Staring Up at the Sun, by Suzanne Bugler
Kate and Juliet, that’s how it’s always been. Kate, Juliet, and a herd of other popular girls. But lately, Kate’s been wondering whether that’s the case because they’re such good friends, or just because it’s always been the way it is. Then Sara joins the class and suddenly, everything changes.
Kate doesn’t think about herself as a lesbian. She doesn’t think of herself much at all, really; it’s all about Sara, bewitching, bewildering Sara. As they become fast friends, Kate begins to compromise herself. She starts dating Glenn, Sara’s brother, in an attempt to avoid getting on Sara’s bad side when he develops a crush on her. Before she knows it, the relationship goes further than she enjoys. But can she say no to anything, knowing her relationship with Glenn is part of the reason why she’s so easily accepted in their home?
Soon, all of Kate’s life revolves around Sara. Sara’s house, Sara’s friendship, Sara’s beliefs and violent mood-swings. Juliet and the others are cast by the wayside, and soon Kate is lumped into the same category as Sara; disliked, accused of being a slag, and written about in school-yard graffiti. Her parents are worried. But it will take one more element to really set the fox among the pigeons. Will their friendship survive?
Staring Up at the Sun starts off as a sweetly innocent tale of a girl’s discovery of her own sexuality. Entirely taken by surprise by her feelings for Sara, Kate is sent into a tailspin most people have experienced, abandoning life as she knows it when she falls head over heels in love. Soon, however, it darkens and becomes a gentle lesson about being true to oneself no matter what happens.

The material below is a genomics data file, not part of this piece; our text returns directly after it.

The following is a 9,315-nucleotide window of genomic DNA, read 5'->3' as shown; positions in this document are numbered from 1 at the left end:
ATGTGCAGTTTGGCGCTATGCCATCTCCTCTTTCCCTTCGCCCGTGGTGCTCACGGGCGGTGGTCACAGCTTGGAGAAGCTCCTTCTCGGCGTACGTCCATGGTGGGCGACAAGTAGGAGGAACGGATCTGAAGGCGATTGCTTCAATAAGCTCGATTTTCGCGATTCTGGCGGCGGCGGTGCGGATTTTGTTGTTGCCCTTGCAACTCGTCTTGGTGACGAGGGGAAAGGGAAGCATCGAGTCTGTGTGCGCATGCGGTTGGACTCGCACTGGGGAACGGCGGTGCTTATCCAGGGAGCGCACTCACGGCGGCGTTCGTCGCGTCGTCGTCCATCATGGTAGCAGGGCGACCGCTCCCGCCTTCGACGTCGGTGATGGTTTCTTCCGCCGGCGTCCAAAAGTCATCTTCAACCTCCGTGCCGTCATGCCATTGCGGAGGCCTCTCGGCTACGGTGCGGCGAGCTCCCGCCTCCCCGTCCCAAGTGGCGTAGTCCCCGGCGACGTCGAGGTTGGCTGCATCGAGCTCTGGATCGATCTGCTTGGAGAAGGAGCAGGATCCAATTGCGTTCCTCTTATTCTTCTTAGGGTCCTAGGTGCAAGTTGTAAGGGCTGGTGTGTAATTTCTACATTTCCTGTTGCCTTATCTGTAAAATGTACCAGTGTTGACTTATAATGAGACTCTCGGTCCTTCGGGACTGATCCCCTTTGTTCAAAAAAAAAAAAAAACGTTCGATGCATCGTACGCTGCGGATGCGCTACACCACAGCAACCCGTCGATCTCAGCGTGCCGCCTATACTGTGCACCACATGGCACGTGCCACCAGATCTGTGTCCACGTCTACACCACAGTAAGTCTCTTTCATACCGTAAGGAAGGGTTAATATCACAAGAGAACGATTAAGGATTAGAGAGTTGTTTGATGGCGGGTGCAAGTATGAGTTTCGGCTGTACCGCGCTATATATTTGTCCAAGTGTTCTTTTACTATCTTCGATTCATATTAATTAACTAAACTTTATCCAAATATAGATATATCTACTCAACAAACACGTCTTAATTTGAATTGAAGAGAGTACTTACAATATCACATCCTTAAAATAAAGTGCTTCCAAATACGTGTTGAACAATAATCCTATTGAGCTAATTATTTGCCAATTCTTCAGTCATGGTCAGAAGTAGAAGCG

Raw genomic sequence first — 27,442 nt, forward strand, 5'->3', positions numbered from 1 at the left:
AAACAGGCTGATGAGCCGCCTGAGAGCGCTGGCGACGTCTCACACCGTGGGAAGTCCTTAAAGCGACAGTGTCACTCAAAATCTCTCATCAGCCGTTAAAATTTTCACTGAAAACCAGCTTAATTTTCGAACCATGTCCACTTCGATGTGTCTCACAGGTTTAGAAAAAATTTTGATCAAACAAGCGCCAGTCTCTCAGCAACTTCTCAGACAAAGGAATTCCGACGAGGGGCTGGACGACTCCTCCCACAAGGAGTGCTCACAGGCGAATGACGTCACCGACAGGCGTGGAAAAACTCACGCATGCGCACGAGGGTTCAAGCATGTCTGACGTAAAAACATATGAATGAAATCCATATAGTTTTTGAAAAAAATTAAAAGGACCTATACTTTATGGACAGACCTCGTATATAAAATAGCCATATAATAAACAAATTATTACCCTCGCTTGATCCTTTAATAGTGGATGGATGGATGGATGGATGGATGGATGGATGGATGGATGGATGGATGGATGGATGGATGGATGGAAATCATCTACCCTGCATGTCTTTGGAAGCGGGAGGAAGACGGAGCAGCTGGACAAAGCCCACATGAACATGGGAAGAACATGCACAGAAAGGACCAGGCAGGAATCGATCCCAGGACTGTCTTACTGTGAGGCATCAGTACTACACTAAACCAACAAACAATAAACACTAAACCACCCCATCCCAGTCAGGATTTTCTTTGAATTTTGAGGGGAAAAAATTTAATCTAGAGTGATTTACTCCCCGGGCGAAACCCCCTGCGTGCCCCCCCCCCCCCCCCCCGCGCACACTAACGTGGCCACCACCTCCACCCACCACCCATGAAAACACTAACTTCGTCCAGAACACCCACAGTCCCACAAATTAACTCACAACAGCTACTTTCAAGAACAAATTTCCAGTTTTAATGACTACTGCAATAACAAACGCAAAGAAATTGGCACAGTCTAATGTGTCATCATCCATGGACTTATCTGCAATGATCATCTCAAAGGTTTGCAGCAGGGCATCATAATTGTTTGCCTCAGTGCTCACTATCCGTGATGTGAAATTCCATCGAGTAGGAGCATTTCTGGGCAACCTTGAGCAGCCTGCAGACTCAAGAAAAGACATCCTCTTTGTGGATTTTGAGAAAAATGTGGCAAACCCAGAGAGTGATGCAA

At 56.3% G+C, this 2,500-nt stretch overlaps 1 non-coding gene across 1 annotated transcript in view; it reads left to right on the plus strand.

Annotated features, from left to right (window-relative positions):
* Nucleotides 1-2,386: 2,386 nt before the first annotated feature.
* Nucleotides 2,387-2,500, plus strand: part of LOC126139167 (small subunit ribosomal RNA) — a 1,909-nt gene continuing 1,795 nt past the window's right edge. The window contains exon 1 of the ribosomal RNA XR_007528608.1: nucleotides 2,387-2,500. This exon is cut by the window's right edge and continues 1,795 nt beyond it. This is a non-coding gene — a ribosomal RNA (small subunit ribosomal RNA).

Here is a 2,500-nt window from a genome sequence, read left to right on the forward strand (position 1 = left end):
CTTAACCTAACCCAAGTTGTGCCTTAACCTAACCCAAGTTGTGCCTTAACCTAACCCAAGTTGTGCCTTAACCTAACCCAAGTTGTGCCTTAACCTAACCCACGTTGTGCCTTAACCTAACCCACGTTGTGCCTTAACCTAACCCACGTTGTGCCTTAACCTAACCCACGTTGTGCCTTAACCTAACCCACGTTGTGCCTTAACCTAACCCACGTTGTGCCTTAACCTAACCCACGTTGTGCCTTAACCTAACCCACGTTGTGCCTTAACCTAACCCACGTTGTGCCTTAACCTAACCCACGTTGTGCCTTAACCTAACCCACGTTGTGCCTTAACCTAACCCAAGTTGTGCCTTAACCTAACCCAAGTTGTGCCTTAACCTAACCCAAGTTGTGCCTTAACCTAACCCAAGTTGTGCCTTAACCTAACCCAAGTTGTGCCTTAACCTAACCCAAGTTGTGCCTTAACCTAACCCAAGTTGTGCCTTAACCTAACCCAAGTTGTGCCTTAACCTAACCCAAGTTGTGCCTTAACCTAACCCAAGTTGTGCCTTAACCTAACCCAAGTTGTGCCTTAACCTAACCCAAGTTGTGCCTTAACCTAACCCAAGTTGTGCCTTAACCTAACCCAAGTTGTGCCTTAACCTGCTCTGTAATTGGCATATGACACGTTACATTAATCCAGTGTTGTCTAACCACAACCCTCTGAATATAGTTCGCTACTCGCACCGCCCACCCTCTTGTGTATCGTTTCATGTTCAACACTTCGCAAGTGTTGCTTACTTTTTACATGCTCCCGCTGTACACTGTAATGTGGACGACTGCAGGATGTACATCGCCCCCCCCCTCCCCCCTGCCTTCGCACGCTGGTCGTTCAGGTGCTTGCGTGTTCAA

Suzanne Bugler makes use of her considerable talents as a chronicler of the human condition once again, turning this story into an eminently recognisable one, and evoking the drizzly atmosphere of British school life to a T. The emotional turmoil Kate experiences is beautifully drawn and therefore instantly familiar to all who have been teenagers in love.
What’s more; the fact that Kate and Sara are both girls is not at the fore or even near it. The novel automatically accepts that homosexuality is a fact of life and doesn’t draw any more attention than necessary to the fact, despite its importance to the plot as Sara is attracted to boys. Another accomplished novel on Bugler’s record, and another quick but worthwhile read for a rainy day.